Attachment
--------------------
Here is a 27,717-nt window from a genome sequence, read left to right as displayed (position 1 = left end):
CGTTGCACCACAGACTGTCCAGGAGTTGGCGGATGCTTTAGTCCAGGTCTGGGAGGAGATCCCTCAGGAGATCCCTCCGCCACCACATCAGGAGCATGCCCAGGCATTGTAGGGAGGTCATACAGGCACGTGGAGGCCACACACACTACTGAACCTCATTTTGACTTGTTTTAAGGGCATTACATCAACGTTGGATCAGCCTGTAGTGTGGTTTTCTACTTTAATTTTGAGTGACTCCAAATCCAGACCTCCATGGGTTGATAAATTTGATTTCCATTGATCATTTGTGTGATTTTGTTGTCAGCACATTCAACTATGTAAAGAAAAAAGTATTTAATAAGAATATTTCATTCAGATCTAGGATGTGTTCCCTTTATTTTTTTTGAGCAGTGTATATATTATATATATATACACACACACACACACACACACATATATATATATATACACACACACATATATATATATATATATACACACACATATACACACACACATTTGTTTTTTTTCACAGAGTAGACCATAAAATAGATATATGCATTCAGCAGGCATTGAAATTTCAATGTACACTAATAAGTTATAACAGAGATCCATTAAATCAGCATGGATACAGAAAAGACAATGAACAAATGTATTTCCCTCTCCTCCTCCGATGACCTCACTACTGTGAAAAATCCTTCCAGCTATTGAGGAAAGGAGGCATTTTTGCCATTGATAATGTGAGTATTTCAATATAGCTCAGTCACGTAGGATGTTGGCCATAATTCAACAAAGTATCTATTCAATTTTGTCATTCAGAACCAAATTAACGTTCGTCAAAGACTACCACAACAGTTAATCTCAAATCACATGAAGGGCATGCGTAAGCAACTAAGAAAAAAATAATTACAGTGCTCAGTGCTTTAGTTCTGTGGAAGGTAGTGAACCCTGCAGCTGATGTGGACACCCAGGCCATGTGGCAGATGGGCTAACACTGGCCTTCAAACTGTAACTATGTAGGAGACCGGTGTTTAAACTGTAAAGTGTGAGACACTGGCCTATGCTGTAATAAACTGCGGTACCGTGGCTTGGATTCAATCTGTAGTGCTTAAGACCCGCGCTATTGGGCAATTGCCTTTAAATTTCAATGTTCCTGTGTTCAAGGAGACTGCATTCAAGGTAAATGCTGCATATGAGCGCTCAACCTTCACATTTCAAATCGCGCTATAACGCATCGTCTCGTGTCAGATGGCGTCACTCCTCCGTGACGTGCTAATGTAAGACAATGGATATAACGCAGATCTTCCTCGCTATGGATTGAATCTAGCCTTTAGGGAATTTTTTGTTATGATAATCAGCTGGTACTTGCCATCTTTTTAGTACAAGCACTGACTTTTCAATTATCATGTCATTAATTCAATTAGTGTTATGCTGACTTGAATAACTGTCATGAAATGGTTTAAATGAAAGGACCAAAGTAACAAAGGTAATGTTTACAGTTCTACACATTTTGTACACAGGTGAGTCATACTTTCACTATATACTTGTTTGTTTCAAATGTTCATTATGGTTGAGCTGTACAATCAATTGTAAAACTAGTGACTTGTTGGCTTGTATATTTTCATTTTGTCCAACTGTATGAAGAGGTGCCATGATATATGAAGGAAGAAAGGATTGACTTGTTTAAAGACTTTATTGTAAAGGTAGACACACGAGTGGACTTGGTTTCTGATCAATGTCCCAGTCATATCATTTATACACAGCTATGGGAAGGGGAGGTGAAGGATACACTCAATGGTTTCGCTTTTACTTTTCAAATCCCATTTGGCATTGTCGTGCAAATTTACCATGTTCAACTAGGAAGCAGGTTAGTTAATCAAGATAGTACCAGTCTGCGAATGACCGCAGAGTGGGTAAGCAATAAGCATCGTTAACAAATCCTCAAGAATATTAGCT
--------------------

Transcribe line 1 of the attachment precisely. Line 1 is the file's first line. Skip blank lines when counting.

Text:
Here is a 27,717-nt window from a genome sequence, read left to right as displayed (position 1 = left end):